'Sweet Relief' is just what the doctor ordered
6/27/2012, 5:01 p.m.
"All of these directed funds that we raise, all of them contribute a percentage to help artists who don't have as big of a following," Max said. "Seven percent of every major directed fund goes toward artists that aren't well-known."
Sweet Relief's funds have helped everyone from members of Parliament to the Doobie Brothers with funds dealing with medical and other issues. Most recently, it helped Lester Chambers, of 1960s soul-rock group the Chambers Brothers, stay afloat.
Chambers spoke at a Sweet Relief fundraising event last month in Manhattan, detailing his situation. He is a three-time cancer survivor, nearly faced cataract blindness and was on the verge of homelessness, mostly due to an exploitative record contract that left him with little money despite his voice having appeared in numerous TV shows and movies. Donations from friends and from Sweet Relief helped him with his medical expenses and helped him find a home.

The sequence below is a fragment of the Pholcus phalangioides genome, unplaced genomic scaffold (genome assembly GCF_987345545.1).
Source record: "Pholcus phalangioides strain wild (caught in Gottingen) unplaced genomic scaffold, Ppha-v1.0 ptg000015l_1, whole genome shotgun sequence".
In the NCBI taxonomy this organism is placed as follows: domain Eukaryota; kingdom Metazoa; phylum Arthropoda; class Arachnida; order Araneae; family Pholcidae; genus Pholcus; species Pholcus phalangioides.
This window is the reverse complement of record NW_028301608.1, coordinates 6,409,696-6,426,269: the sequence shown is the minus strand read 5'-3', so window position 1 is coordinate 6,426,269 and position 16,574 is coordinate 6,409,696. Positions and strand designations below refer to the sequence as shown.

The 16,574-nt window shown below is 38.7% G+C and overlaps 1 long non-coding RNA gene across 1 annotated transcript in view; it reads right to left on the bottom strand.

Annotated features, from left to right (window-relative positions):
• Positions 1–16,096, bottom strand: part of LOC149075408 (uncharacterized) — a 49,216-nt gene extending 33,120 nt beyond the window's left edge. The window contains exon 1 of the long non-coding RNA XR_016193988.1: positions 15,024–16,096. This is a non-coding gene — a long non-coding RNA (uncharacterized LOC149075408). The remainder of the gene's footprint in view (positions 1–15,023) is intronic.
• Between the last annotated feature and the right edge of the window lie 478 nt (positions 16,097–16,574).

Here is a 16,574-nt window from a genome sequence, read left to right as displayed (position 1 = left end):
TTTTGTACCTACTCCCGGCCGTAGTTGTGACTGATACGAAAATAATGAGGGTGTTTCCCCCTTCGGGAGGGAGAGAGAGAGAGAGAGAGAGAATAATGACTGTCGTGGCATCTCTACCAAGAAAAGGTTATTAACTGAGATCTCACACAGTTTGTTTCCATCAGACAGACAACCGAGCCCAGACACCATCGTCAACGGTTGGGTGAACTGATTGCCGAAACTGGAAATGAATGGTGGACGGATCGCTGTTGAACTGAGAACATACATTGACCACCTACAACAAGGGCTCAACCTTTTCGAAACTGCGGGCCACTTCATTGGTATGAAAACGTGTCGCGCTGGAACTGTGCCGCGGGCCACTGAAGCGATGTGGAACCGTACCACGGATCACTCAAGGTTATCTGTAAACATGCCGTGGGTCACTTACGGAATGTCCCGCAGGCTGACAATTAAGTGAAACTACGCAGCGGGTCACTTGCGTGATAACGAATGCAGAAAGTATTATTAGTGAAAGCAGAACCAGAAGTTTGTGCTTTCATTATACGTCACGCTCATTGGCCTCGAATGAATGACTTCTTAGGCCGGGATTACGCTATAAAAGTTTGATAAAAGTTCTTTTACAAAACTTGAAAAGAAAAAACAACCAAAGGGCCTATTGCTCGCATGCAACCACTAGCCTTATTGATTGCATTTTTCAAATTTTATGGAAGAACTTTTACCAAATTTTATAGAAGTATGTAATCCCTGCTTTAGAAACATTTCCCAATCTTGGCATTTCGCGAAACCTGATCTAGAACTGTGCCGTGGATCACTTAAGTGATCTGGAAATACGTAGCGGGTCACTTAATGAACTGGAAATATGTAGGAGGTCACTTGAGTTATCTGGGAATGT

The fundraiser raised $10,000 for New York City musicians in need.
With everyone from major to middle, from well-known to obscure artists covered, the charity remains a godsend for working musicians. And Sweet Relief understands that not all people support all genres of music. The charity has made it easier for those to donate not only to directed funds, but have the funds placed with artists from a particular genre and more.
"As soon as they get to the website [sweetrelief.org], they can choose to donate to the general fund or to specific artists, or the genre of music and musician to direct donations toward," Max said. Donations can also be designated to a specific geographical area.
Not bad for the little nonprofit that could.